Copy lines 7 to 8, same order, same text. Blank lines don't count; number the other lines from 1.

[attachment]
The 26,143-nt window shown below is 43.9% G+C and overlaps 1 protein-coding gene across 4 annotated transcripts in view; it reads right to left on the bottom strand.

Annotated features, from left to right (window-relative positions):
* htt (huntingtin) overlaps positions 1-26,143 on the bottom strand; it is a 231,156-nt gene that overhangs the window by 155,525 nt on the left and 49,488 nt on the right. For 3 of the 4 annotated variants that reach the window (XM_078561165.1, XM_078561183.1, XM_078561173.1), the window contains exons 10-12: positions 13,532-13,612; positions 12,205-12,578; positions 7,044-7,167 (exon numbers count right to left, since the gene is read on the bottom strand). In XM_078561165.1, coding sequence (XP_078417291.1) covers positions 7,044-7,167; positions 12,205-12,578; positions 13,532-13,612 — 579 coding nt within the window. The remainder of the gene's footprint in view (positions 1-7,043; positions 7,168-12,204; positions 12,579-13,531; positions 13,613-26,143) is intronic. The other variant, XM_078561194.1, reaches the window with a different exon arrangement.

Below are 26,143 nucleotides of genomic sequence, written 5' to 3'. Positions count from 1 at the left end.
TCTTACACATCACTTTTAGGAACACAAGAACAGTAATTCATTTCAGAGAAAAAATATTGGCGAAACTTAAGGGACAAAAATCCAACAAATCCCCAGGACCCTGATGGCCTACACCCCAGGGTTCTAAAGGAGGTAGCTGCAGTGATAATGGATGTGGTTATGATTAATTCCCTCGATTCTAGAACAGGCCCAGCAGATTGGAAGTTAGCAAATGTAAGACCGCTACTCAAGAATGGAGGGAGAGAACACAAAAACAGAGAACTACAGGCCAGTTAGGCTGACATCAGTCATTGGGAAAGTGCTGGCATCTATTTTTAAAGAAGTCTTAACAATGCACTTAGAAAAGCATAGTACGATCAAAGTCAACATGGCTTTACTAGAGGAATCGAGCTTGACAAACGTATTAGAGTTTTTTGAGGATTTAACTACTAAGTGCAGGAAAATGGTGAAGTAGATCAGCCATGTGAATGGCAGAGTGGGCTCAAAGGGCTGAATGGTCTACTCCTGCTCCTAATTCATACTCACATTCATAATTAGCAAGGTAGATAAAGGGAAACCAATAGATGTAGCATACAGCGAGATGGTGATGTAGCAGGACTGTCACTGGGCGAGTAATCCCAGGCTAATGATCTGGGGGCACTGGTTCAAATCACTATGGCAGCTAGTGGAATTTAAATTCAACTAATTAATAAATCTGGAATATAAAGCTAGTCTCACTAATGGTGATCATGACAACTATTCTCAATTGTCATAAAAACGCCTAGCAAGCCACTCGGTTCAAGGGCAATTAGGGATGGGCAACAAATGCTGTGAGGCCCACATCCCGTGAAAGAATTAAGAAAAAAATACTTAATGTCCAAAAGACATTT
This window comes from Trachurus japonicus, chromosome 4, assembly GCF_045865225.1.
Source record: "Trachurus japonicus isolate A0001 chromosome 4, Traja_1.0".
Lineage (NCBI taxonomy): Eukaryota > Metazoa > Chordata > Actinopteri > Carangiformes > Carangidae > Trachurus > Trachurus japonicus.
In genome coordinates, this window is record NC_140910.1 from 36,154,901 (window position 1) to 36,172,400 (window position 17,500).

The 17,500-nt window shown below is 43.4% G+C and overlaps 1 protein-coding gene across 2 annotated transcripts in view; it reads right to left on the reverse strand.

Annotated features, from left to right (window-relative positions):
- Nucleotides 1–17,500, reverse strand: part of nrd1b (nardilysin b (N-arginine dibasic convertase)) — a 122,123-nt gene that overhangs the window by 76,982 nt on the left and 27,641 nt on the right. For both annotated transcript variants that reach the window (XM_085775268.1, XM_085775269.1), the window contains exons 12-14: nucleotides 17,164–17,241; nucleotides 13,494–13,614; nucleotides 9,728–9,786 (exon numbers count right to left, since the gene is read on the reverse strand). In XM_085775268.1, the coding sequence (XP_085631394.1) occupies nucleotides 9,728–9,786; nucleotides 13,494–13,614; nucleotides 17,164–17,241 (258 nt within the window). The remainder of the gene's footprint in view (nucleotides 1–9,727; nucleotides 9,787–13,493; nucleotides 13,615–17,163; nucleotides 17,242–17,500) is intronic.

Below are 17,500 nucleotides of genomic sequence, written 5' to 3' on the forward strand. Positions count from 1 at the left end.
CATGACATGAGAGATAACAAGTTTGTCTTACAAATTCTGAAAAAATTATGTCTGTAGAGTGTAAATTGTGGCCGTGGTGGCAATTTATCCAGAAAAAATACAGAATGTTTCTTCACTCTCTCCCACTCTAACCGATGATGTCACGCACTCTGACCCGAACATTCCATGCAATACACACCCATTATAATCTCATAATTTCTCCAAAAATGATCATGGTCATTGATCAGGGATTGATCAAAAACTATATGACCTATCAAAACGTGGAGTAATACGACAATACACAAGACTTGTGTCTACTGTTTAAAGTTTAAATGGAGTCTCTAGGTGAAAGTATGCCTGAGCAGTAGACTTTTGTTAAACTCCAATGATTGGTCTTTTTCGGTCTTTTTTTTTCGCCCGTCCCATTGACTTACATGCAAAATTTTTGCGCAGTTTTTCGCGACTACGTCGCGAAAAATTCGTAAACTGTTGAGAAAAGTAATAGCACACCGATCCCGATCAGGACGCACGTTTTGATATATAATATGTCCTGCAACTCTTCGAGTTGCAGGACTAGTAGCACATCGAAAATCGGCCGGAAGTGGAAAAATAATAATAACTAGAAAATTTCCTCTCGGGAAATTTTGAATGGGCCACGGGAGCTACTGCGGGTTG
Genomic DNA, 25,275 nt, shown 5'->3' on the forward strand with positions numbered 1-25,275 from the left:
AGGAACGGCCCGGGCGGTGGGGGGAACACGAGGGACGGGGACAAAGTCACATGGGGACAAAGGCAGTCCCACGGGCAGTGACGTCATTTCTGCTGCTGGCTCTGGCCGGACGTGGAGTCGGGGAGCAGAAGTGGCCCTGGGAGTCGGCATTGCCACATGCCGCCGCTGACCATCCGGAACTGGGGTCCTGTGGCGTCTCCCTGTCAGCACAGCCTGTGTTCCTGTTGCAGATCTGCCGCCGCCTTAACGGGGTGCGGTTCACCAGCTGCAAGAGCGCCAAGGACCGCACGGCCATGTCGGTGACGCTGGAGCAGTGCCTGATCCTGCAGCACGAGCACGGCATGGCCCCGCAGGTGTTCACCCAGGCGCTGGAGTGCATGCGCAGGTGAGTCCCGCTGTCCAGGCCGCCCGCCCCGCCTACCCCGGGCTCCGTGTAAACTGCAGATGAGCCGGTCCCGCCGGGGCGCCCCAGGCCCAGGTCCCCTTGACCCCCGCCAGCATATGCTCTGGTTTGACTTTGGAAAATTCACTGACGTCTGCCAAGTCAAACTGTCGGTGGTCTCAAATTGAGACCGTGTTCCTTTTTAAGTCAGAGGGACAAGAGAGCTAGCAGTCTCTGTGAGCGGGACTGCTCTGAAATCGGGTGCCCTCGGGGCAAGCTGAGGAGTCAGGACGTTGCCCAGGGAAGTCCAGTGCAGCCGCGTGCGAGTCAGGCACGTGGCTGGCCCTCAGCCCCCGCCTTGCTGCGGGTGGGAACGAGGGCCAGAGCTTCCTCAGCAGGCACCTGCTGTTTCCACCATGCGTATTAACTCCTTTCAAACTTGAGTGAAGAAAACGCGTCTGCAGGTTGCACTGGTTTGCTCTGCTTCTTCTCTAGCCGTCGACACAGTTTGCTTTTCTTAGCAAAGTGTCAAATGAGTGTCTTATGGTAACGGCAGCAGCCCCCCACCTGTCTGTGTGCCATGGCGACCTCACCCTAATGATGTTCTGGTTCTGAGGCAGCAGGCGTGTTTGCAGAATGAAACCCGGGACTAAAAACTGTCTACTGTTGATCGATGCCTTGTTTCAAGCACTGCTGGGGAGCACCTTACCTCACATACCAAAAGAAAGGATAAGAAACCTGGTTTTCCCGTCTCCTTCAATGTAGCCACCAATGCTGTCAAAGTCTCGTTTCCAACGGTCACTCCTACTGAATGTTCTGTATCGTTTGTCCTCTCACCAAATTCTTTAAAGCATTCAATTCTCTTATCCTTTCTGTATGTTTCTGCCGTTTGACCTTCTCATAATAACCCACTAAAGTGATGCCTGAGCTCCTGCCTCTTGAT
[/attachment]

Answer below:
Source record: "Trachurus japonicus isolate A0001 chromosome 4, Traja_1.0".
Lineage (NCBI taxonomy): Eukaryota > Metazoa > Chordata > Actinopteri > Carangiformes > Carangidae > Trachurus > Trachurus japonicus.